Project description:Drought is one of the most detrimental environmental stresses to which plants are exposed. Especially mild drought is relevant to agriculture and significantly affects plant growth and development. In plant research, mannitol is often used to mimic drought stress and study the resulting responses. In growing leaf tissue of plants exposed to mannitol-induced stress, a highly-interconnected gene regulatory network is induced. However, early signaling and associated protein phosphorylation events that likely precede part of these transcriptional changes are largely unknown. Here, we performed a full proteome and phosphoproteome analysis on growing leaf tissue of Arabidopsis plants exposed to mild mannitol-induced stress and captured the fast (within the first half hour) events associated with this stress. Based on this in-depth data analysis, 167 and 172 differentially abundant and unique proteins and phosphorylated sites were found back, respectively. Finally, we identified H(+)-ATPASE 2 (AHA2) and CYSTEINE-RICH REPEAT SECRETORY PROTEIN 38 (CRRSP38) as novel regulators of shoot growth under osmotic stress.
Project description:Plant homeodomain (PHD) finger proteins affect growth and development by regulating transcription and reading epigenetic modifications of histones, but their functions in abiotic stress responses remain largely unclear. Here we characterize seven Arabidopsis thaliana Alfin1-like PHD finger proteins (ALs) in the response to abiotic stresses. ALs localize to the nucleus and repress transcription. Except AL6, all the ALs bind to G-box element. Changes of the amino acids at positions 34 and 35 in AL6 cause the loss of G-box binding ability. Expression of the ALs responded differently to osmotic stress, salt, cold and abscisic acid treatments. AL5 was induced by multiple stresses, and AL5-overexpressing plants showed higher tolerance to salt, drought and freezing stress than Col-0. Also, al5 mutants showed reduced stress tolerance. ChIP-Seq assay helps find the direct targets of AL5. Polyclonal antibody of AL5 protein was used to perform ChIP experiment. Two samples were analyzed, AL5 OE sample and its knock out mutant. Data was analyzed as OE sample Vs mutant sample and help find targets of AL5 protein.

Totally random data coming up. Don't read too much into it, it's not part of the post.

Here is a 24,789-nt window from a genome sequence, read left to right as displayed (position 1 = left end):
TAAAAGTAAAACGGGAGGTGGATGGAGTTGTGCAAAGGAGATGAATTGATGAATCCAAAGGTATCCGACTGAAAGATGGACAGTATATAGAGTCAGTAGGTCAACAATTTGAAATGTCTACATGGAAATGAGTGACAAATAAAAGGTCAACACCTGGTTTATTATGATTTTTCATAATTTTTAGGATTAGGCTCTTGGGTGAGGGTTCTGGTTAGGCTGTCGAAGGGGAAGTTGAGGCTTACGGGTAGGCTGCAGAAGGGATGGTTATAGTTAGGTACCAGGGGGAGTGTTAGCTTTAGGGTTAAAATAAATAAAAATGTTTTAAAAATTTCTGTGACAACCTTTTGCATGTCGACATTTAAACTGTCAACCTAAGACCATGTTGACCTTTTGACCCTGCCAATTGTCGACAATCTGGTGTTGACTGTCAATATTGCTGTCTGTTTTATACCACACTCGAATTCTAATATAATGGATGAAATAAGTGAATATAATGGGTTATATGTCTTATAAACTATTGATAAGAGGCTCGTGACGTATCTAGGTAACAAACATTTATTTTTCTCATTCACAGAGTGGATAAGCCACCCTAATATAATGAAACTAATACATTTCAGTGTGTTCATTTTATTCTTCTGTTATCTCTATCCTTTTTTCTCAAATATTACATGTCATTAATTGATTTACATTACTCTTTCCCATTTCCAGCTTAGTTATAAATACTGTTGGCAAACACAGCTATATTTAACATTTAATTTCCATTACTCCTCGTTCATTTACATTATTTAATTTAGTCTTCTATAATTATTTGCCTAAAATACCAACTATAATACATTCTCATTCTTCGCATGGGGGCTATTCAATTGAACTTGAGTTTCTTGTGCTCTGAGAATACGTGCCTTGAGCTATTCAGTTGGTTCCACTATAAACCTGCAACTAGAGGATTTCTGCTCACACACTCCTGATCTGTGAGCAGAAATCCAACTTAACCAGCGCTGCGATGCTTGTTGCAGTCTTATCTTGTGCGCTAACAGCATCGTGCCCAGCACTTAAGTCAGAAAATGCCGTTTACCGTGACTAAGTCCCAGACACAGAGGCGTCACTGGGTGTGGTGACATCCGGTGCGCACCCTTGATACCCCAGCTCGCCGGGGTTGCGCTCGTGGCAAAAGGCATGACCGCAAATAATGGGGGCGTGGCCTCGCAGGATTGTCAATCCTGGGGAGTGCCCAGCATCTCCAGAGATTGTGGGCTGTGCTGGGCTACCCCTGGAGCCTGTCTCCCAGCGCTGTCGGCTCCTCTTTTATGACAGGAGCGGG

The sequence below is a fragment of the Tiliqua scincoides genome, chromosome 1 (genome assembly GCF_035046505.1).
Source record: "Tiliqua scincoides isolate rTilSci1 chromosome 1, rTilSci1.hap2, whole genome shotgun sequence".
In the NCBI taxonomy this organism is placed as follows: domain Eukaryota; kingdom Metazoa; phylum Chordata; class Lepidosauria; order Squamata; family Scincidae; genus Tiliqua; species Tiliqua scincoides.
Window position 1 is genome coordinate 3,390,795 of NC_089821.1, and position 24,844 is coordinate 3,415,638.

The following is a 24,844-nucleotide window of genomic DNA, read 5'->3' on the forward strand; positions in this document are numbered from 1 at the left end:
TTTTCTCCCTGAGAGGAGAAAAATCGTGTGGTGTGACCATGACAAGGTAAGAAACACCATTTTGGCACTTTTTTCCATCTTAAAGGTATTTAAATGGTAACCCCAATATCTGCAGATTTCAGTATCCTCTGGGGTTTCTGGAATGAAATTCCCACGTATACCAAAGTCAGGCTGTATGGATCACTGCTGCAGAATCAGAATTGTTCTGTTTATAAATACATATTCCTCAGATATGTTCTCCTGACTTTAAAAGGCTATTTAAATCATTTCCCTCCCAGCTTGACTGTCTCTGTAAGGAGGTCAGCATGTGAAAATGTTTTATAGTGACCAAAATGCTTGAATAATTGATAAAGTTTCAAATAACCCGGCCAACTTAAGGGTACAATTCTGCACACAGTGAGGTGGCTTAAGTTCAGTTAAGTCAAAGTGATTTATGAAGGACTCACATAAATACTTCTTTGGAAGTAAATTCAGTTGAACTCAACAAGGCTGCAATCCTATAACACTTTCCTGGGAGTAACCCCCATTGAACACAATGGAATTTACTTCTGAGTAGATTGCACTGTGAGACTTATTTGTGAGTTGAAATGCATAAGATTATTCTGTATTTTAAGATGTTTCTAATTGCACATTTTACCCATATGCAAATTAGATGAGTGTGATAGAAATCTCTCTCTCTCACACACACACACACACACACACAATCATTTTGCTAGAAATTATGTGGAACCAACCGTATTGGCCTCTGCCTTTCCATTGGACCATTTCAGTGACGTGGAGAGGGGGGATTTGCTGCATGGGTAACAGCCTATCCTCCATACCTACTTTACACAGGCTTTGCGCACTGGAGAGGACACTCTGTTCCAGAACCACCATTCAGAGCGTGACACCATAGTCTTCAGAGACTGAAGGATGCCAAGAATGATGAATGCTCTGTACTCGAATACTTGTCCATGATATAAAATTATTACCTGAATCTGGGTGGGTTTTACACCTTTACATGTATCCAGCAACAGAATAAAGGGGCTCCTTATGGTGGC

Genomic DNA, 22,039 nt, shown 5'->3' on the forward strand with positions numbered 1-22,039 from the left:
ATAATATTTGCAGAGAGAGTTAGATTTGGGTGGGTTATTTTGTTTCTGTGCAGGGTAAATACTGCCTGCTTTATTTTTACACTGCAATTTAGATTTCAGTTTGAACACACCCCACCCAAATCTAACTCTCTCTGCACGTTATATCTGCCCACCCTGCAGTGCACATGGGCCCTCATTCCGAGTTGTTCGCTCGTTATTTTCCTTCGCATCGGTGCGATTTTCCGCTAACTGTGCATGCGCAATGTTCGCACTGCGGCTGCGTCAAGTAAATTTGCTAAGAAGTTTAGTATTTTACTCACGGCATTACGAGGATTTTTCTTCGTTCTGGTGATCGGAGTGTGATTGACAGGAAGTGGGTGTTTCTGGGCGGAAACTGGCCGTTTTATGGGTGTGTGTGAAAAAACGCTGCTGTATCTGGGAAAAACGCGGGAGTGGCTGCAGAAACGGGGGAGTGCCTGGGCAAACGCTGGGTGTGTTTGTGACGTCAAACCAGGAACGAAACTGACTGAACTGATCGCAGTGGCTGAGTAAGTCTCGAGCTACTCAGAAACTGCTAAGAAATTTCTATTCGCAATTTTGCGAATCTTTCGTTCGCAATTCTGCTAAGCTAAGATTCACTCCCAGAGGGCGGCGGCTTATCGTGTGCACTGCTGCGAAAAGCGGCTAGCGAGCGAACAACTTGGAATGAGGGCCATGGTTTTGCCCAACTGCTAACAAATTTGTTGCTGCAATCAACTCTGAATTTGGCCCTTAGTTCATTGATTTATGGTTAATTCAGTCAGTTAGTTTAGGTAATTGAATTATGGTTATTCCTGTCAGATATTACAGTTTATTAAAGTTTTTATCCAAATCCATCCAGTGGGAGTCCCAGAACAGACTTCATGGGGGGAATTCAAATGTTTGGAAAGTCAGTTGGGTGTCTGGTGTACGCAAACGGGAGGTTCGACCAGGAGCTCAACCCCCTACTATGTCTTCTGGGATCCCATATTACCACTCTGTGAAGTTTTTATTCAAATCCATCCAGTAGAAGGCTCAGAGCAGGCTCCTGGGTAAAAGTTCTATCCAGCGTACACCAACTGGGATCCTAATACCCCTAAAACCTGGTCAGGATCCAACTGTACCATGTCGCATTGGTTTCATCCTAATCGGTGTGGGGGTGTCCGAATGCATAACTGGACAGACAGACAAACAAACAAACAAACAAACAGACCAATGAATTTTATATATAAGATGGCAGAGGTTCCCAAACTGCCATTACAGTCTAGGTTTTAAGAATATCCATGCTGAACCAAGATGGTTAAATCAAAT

Project description:UV radiation is a ubiquitous component of solar radiation that affects plant growth and development. Analysis of natural variation in response to UV radiation revealed significant differences among natural accessions of Arabidopsis thaliana. However, the genetic basis of this is to a large extent unknown. Here, we analyzed the response of Arabidopsis accessions to UV radiation stress by performing RNA-sequencing of three UV sensitive and three UV resistant accessions. The genome-wide transcriptional analysis revealed a large number of genes significantly up- or down-regulated only in sensitive or only in resistant accessions, respectively. Mutant analysis of few selected candidate genes suggested by the RNA-sequencing results indicate a connection between UV radiation stress and plant-pathogen-like defense responses. Examination of transcriptional changes in response to UV treatment in Arabidopsis natural accessions